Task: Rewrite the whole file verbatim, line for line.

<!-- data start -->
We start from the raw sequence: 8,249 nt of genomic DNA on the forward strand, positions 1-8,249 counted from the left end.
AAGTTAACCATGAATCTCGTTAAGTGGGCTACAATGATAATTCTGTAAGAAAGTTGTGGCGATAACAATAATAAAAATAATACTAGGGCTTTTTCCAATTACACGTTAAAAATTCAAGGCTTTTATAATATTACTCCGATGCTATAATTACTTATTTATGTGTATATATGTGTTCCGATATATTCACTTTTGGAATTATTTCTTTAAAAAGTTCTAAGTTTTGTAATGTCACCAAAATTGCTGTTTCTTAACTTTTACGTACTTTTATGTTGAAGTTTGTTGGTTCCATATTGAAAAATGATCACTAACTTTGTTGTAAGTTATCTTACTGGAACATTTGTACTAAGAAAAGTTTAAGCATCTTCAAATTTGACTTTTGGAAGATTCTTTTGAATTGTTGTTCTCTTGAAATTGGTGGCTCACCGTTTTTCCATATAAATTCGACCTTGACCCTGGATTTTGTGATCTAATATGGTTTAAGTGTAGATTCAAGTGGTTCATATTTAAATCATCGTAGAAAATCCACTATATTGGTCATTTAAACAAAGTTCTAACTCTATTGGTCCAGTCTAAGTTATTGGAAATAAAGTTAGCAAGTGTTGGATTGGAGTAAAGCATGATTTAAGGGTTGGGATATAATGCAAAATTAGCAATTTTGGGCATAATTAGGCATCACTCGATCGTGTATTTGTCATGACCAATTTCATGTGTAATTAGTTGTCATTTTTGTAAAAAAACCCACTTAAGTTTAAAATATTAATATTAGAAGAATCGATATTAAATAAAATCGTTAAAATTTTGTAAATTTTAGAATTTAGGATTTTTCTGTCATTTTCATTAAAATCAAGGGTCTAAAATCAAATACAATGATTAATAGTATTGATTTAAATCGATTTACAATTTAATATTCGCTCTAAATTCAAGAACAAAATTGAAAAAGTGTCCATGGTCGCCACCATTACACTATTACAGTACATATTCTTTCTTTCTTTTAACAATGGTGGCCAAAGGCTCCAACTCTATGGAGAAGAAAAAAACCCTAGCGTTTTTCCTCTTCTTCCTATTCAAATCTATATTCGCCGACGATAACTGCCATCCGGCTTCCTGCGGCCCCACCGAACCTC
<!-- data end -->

We start from the raw sequence: 8,249 nt of genomic DNA on the forward strand, positions 1-8,249 counted from the left end.
AAGTTAACCATGAATCTCGTTAAGTGGGCTACAATGATAATTCTGTAAGAAAGTTGTGGCGATAACAATAATAAAAATAATACTAGGGCTTTTTCCAATTACACGTTAAAAATTCAAGGCTTTTATAATATTACTCCGATGCTATAATTACTTATTTATGTGTATATATGTGTTCCGATATATTCACTTTTGGAATTATTTCTTTAAAAAGTTCTAAGTTTTGTAATGTCACCAAAATTGCTGTTTCTTAACTTTTACGTACTTTTATGTTGAAGTTTGTTGGTTCCATATTGAAAAATGATCACTAACTTTGTTGTAAGTTATCTTACTGGAACATTTGTACTAAGAAAAGTTTAAGCATCTTCAAATTTGACTTTTGGAAGATTCTTTTGAATTGTTGTTCTCTTGAAATTGGTGGCTCACCGTTTTTCCATATAAATTCGACCTTGACCCTGGATTTTGTGATCTAATATGGTTTAAGTGTAGATTCAAGTGGTTCATATTTAAATCATCGTAGAAAATCCACTATATTGGTCATTTAAACAAAGTTCTAACTCTATTGGTCCAGTCTAAGTTATTGGAAATAAAGTTAGCAAGTGTTGGATTGGAGTAAAGCATGATTTAAGGGTTGGGATATAATGCAAAATTAGCAATTTTGGGCATAATTAGGCATCACTCGATCGTGTATTTGTCATGACCAATTTCATGTGTAATTAGTTGTCATTTTTGTAAAAAAACCCACTTAAGTTTAAAATATTAATATTAGAAGAATCGATATTAAATAAAATCGTTAAAATTTTGTAAATTTTAGAATTTAGGATTTTTCTGTCATTTTCATTAAAATCAAGGGTCTAAAATCAAATACAATGATTAATAGTATTGATTTAAATCGATTTACAATTTAATATTCGCTCTAAATTCAAGAACAAAATTGAAAAAGTGTCCATGGTCGCCACCATTACACTATTACAGTACATATTCTTTCTTTCTTTTAACAATGGTGGCCAAAGGCTCCAACTCTATGGAGAAGAAAAAAACCCTAGCGTTTTTCCTCTTCTTCCTATTCAAATCTATATTCGCCGACGATAACTGCCATCCGGCTTCCTGCGGCCCCACCGAACCTC